The UK’s gambling regulator is seeking public input on how to ensure that its online licensees adequately protect consumers from potential gambling harm, including proper checks to ensure that customers can afford to gamble.
On Tuesday, the UK Gambling Commission (UKGC) opened a consultation on its remote gambling licensees’ customer interactions. The UKGC said operators “already have the capability of identifying customers who may be harmed by gambling” but the regulator believes the industry “has not used this capability sufficiently to reduce harms.”
The UKGC claims too many licensees have “set thresholds for interaction too high,” in some cases not intervening until “tens of thousands of pounds” have been deposited and/or wagered. The UKGC is proposing new Social Responsibility Code requirements for licensing and a new “customer interaction manual” to replace the existing customer interaction guidance document.
UKGC exec director Tim Miller said many online licensees were “not taking the appropriate action or acting quickly enough when they do identify risks of potential harm.” Miller claimed that the consultation was intended to ensure the regulator struck “the right balance” between consumer freedom and consumer protection.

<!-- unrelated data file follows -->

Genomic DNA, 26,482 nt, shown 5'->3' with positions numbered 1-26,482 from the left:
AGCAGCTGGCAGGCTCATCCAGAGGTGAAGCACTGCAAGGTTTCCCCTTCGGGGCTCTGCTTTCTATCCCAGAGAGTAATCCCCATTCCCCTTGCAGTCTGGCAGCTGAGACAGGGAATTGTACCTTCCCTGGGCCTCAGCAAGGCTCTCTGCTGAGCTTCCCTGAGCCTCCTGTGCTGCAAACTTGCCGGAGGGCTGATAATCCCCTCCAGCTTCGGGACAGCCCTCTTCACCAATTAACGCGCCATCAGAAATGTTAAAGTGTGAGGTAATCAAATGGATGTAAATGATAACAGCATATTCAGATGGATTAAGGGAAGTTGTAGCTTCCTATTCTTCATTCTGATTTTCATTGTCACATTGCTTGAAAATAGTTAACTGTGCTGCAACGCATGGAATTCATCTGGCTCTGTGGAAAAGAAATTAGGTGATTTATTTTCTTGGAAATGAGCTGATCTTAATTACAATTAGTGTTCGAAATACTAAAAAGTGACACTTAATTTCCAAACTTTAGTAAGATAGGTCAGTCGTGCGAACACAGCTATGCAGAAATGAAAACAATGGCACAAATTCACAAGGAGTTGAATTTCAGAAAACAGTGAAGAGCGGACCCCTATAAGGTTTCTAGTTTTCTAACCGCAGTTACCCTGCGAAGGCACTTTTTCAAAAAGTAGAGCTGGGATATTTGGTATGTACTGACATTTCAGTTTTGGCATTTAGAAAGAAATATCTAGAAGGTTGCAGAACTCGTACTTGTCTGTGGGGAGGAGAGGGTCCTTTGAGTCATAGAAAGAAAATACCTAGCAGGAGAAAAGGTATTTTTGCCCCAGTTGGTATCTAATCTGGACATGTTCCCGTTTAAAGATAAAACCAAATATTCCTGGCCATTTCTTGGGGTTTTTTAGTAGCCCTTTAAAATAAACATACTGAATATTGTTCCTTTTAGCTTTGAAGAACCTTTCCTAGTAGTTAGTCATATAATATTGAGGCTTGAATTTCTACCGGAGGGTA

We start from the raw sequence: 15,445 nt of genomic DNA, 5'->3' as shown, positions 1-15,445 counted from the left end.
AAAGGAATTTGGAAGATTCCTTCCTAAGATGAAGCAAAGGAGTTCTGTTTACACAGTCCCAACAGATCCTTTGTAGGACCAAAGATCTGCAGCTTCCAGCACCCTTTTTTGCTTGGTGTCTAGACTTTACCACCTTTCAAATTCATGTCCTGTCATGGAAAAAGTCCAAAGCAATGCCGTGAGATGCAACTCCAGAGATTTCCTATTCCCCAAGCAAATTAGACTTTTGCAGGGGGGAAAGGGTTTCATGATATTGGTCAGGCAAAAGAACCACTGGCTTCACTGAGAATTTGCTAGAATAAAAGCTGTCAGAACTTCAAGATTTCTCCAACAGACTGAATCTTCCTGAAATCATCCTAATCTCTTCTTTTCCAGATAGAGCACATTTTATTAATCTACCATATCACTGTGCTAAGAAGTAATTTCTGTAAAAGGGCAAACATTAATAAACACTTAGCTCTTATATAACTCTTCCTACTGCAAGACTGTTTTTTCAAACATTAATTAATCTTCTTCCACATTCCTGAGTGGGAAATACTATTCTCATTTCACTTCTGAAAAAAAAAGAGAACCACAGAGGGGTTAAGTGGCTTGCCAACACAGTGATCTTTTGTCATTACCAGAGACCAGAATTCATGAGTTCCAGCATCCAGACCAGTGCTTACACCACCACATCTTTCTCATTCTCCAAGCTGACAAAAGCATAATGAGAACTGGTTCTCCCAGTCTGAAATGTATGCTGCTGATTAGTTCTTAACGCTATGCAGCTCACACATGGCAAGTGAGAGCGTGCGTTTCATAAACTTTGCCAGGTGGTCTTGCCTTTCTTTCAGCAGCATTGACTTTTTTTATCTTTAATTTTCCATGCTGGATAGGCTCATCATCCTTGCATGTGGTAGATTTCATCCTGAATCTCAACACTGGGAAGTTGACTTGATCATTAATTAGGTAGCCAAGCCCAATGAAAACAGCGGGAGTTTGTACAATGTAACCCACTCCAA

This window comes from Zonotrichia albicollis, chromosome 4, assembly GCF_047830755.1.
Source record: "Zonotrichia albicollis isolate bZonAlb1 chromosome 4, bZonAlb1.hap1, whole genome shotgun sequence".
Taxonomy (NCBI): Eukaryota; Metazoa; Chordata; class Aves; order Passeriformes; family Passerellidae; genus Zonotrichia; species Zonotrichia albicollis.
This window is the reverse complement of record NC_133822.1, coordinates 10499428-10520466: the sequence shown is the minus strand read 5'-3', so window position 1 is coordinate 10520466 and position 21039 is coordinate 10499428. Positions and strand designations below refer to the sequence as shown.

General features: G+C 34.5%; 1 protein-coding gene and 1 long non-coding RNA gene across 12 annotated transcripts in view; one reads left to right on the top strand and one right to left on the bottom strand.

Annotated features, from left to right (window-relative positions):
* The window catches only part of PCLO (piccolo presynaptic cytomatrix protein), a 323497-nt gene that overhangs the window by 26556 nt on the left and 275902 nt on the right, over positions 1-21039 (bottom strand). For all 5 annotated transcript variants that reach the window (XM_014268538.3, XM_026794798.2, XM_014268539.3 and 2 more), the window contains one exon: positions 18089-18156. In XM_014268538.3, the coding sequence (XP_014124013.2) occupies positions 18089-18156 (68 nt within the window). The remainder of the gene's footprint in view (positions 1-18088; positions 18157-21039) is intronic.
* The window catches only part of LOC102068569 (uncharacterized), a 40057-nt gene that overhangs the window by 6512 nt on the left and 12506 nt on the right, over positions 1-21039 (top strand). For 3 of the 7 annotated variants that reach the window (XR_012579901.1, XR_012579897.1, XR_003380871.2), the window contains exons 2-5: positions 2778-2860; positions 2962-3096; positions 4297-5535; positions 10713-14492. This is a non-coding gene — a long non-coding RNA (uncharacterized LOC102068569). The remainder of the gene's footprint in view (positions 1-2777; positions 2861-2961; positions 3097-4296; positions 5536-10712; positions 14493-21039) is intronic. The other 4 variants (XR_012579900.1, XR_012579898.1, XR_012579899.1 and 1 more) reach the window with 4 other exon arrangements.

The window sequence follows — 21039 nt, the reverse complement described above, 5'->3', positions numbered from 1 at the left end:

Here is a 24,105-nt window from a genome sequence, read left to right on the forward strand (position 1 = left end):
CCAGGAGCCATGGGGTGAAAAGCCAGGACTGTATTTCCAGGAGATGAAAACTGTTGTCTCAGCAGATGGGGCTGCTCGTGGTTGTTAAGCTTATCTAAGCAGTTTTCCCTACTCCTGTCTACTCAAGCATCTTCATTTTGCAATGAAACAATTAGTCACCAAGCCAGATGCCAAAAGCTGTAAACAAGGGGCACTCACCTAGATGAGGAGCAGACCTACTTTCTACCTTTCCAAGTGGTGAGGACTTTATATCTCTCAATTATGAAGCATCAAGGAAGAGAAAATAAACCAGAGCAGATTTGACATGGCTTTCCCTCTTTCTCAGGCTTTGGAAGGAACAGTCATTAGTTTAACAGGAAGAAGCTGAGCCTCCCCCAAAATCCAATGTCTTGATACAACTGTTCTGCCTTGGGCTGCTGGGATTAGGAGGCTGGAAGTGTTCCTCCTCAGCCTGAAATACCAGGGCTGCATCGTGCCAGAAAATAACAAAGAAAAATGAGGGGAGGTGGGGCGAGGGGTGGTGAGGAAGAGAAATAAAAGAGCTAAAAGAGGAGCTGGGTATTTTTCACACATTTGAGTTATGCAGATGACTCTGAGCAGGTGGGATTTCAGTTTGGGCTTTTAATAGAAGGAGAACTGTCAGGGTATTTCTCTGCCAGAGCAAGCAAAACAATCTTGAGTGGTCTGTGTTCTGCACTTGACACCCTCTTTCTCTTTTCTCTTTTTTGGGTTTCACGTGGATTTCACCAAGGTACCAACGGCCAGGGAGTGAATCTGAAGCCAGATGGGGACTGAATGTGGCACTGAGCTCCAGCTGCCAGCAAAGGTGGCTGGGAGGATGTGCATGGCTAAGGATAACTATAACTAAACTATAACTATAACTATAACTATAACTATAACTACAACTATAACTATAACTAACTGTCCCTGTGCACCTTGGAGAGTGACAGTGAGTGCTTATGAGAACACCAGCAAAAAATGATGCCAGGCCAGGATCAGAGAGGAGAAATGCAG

The consultation will run through January 12, 2021, after which the UKGC will conduct a “short supplementary consultation” to tweak its findings. The entire process will last no longer than 14 weeks.
The UKGC says it’s already “kickstarted our engagement” through discussions with consumers, operators, individuals with ‘lived experience’ and other regulators such as the Financial Conduct Authority.
The consultation was opened just days after the regulator spanked three online licensees for insufficient social responsibility, anti-money laundering and source of funds practices. The UKGC said all operators need to “learn the lessons” of these trips to the woodshed rather than rely on the regulator to herd them back into line when they stray off the straight and narrow.
The consultation comes as the UK government is reportedly preparing to launch its long-awaited review of the 2005 Gambling Act. The review is being egged on by the usual suspects in the UK media, who refuse to accept statistics showing there’d been no great surge in gambling activity during this spring’s pandemic lockdown.
The Telegraph reported Tuesday that the UKGC was mulling a monthly cap on gambling losses, and the “lowest possible threshold is likely to be at least £100 loss per calendar month.” The UKGC reportedly based this figure on data showing that more than half the UK population had discretionary income of less than £250 per month.